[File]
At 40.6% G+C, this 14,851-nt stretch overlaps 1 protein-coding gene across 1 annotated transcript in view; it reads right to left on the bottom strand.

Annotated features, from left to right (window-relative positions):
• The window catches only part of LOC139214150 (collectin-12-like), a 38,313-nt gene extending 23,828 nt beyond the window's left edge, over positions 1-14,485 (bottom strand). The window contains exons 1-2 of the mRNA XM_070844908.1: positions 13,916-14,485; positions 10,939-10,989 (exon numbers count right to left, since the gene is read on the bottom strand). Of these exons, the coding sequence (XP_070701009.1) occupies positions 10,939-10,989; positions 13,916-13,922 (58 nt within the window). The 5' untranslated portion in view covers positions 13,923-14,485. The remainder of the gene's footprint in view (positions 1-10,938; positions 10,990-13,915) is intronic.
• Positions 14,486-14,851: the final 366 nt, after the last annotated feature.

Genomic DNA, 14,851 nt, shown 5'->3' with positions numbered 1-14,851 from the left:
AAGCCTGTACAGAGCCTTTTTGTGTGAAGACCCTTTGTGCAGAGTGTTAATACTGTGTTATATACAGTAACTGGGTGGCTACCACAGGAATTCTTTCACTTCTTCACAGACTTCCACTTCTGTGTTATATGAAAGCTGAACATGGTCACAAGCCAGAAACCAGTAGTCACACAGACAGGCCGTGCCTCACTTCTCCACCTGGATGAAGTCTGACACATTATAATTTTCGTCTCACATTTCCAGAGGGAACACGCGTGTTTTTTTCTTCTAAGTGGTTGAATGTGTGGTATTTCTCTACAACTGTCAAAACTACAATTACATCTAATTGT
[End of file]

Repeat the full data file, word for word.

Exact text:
At 40.6% G+C, this 14,851-nt stretch overlaps 1 protein-coding gene across 1 annotated transcript in view; it reads right to left on the bottom strand.

Annotated features, from left to right (window-relative positions):
• The window catches only part of LOC139214150 (collectin-12-like), a 38,313-nt gene extending 23,828 nt beyond the window's left edge, over positions 1-14,485 (bottom strand). The window contains exons 1-2 of the mRNA XM_070844908.1: positions 13,916-14,485; positions 10,939-10,989 (exon numbers count right to left, since the gene is read on the bottom strand). Of these exons, the coding sequence (XP_070701009.1) occupies positions 10,939-10,989; positions 13,916-13,922 (58 nt within the window). The 5' untranslated portion in view covers positions 13,923-14,485. The remainder of the gene's footprint in view (positions 1-10,938; positions 10,990-13,915) is intronic.
• Positions 14,486-14,851: the final 366 nt, after the last annotated feature.

Genomic DNA, 14,851 nt, shown 5'->3' with positions numbered 1-14,851 from the left:
AAGCCTGTACAGAGCCTTTTTGTGTGAAGACCCTTTGTGCAGAGTGTTAATACTGTGTTATATACAGTAACTGGGTGGCTACCACAGGAATTCTTTCACTTCTTCACAGACTTCCACTTCTGTGTTATATGAAAGCTGAACATGGTCACAAGCCAGAAACCAGTAGTCACACAGACAGGCCGTGCCTCACTTCTCCACCTGGATGAAGTCTGACACATTATAATTTTCGTCTCACATTTCCAGAGGGAACACGCGTGTTTTTTTCTTCTAAGTGGTTGAATGTGTGGTATTTCTCTACAACTGTCAAAACTACAATTACATCTAATTGT